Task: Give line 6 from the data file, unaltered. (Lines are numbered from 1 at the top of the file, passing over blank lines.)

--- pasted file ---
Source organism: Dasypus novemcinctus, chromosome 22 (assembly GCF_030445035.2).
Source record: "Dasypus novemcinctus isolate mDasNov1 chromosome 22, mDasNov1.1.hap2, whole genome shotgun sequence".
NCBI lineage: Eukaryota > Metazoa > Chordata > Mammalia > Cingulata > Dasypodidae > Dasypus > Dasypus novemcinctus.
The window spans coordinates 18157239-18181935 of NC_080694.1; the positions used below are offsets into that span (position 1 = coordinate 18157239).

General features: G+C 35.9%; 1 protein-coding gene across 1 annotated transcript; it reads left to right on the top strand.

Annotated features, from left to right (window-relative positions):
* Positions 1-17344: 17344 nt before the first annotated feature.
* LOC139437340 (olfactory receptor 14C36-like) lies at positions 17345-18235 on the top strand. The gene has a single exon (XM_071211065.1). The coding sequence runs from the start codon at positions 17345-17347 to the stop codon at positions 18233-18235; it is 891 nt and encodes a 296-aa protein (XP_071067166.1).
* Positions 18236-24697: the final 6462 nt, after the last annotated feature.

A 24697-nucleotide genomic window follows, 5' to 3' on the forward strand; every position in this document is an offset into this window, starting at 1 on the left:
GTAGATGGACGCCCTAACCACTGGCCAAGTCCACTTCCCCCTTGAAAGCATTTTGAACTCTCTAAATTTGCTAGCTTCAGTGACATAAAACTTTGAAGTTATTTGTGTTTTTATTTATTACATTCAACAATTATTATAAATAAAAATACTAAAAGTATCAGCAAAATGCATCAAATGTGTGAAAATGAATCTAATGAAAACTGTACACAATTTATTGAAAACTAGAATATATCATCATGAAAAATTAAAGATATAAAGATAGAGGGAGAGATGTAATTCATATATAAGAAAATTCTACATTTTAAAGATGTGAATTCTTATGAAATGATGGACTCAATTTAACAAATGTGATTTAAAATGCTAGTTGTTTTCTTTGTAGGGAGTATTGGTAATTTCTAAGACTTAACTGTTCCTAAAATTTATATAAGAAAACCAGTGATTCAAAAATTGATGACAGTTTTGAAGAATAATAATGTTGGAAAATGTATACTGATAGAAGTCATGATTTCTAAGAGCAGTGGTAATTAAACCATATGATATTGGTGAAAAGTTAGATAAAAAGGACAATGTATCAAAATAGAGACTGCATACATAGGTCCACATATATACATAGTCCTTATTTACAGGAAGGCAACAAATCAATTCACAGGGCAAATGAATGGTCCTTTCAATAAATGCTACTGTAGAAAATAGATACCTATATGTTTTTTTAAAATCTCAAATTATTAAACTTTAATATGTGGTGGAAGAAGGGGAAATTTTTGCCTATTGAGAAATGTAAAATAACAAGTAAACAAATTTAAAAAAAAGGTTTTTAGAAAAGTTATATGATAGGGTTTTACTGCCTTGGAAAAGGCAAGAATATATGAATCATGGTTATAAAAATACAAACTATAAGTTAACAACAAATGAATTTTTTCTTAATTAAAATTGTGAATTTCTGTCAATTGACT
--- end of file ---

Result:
Annotated features, from left to right (window-relative positions):